Thursday 31 May 2018

You’ve got to pick up every stitch… Season of the Witch (1973)

I must be honest and say that this is the first George A. Romero film I’ve watched – shocking I know – but it’s probably interesting just to be able to view one of his supposedly lesser films purely on its own merits. Whilst a little slow in parts Season of the Witch is an atmospheric and moody film that shows one house-wife’s American Dream to be one-long nightmare as she loses herself in the dreary stay-at-home sub-identity of being “Jack’s wife” and the increasingly-irrelevant “Nikki’s mother”.

This is a psycho-drama with very little “psycho” – the violence is – mostly - in the mind as Joan Mitchell (Jan White) struggles to find herself again from the depths of her suburban submersion.

I can understand why Romero described the film as “feminist” and it is all told from the perspective of Joan who is largely present for the whole film whilst the other characters move in and out focus. The quality of acting varies for the supporting cast but this – either directly or indirectly – only reinforces Joan’s isolation; Jan White is the only one who is acting naturalistically with fluid nuanced emotions as compared with the sullen, stunted masculinity of her husband, her hysterical, trivial friends and her daughter’s lecturer/lover who belts out his counter-cultural homilies with scant concern for context – loudhailer for Mr Laine please!

All of witch – ha! - makes this an interesting if uneven film and one that does engage: a woman on the edge of a nervous breakdown.

The film begins as a Jan enjoys a dreamy walk through the woods with husband Jack (Bill Thunhurst), there’s a sense of unease, they’re just not dressed for the woods but they’re travelling together… is this how Jan dreams her everyday existence? She wakes, he barks disinterested salesman babble – they’re barely connected other than through habit, he has a big life outside and she has barely any in…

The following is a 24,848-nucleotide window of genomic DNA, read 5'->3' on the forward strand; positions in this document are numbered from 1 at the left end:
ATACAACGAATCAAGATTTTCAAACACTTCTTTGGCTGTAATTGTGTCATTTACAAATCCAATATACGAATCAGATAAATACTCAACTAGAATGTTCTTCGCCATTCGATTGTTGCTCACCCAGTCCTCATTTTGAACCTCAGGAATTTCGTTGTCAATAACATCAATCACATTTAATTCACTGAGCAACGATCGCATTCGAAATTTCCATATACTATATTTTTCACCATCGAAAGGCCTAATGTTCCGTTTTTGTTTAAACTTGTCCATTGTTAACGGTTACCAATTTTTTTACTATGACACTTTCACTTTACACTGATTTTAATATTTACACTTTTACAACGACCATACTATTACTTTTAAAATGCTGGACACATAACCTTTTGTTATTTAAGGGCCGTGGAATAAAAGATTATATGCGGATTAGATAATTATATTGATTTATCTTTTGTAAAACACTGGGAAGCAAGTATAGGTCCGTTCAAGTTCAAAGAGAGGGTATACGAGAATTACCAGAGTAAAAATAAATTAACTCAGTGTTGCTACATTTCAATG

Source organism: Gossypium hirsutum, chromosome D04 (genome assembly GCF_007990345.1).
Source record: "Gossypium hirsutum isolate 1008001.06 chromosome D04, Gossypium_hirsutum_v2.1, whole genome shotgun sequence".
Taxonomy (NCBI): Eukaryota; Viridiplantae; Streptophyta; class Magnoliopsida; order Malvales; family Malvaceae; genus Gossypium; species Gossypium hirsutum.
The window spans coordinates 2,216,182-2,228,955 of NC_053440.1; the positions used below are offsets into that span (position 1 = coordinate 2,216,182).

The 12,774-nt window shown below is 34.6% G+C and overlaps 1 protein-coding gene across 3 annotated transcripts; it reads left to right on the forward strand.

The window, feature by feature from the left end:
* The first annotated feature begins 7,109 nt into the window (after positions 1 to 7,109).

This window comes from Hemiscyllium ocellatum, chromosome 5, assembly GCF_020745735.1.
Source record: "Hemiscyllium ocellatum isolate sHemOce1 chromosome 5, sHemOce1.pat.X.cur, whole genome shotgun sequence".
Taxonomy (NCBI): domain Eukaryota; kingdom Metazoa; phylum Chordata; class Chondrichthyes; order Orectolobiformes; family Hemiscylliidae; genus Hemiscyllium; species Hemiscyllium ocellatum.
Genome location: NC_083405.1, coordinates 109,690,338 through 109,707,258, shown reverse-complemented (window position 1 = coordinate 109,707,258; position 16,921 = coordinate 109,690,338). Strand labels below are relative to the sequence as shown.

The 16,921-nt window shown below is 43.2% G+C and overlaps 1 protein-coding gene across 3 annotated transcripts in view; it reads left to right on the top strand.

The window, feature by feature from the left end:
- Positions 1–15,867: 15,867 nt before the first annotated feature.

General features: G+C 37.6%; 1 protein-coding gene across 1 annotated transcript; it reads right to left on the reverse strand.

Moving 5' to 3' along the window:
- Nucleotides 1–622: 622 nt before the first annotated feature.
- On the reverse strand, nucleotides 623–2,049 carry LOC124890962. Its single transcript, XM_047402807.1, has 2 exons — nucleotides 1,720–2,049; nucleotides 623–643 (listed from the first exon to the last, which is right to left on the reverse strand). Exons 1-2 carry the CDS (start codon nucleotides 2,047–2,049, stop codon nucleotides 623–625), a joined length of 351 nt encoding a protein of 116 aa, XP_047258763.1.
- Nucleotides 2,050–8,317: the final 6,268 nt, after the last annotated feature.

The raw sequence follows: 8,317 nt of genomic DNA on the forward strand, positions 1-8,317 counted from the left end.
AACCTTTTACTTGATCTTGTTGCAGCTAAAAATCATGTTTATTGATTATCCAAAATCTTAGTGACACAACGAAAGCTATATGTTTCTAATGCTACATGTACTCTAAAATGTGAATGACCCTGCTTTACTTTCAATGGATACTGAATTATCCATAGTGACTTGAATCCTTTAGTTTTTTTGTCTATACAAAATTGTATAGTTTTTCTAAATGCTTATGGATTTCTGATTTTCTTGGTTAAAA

She meets with friends who chatter inanities; surface connections reinforced by social norms and the fear of exclusion. Joan seems apart even as she is clearly one of the alphas, high-seventies crimping and crimplene all set off against electric blue eyeshadow.

Jan White is very watchable, she has a casual intensity and oozes under-the-surface tensions, witchcraft represents her Joan with the chance to take control of a life submerged and whether or not it’s all self-hypnosis, her detachment leaves only the subtlest of hints as to whether any of this is “real”.

Her daughter Nikki (Joedda McClain) is now at the age when she wants to break free and is conducting a relationship with her teacher Gregg (Raymond Laine) - rebellion on her behalf and free love on his. Nikki won’t listen to her Mom and Gregg just likes the sound of his own voice; he talks over the women and makes fun of Joan’s friend Shirley (Ann Muffly) by giving her a cigarette and pretending it’s dope…  He’s just another male abuser and yet, Joan finds him interesting enough; a younger version of her husband?

Joan starts reading up on witchcraft and concocts a ritual to make Gregg come to her, although he’s already shown he’s really up for anything. All the while Joan has increasingly intense dreams of a masked intruder invading the house. Romero, who also shoots as well as scripts and directs, focuses on odd angles that make household objects look sinister: part of Joan’s psychological crisis of something else. The family cat also stalks around with intent… possibly a pussy possessed.

Joan and Gregg have a short affair… this shows her want she doesn’t really need but also what her “power” can deliver, mystical or not… Her daughter goes missing and her husband goes on a lengthy business trip. The pressure is building and the feeling that something malevolent is about to happen grows…

Dusty verdict: Season of the Witch is strange, so strange… as Donovan intones when his psych-folk classic is played, it predates the film’s release by seven years and covers some of the same ground: “… so many different people to be”. The film does feel more of that time despite the fantastic early 70s décor and fashions.

It’s a slow-moving treat though and now available on Blu-ray from Arrow – on-sale at Amazon and in all the old familiar places. Watch it to haunt yourself and to feel the demonic pressures of your possessions, your interior design and your life. Tis the season to be scary. 

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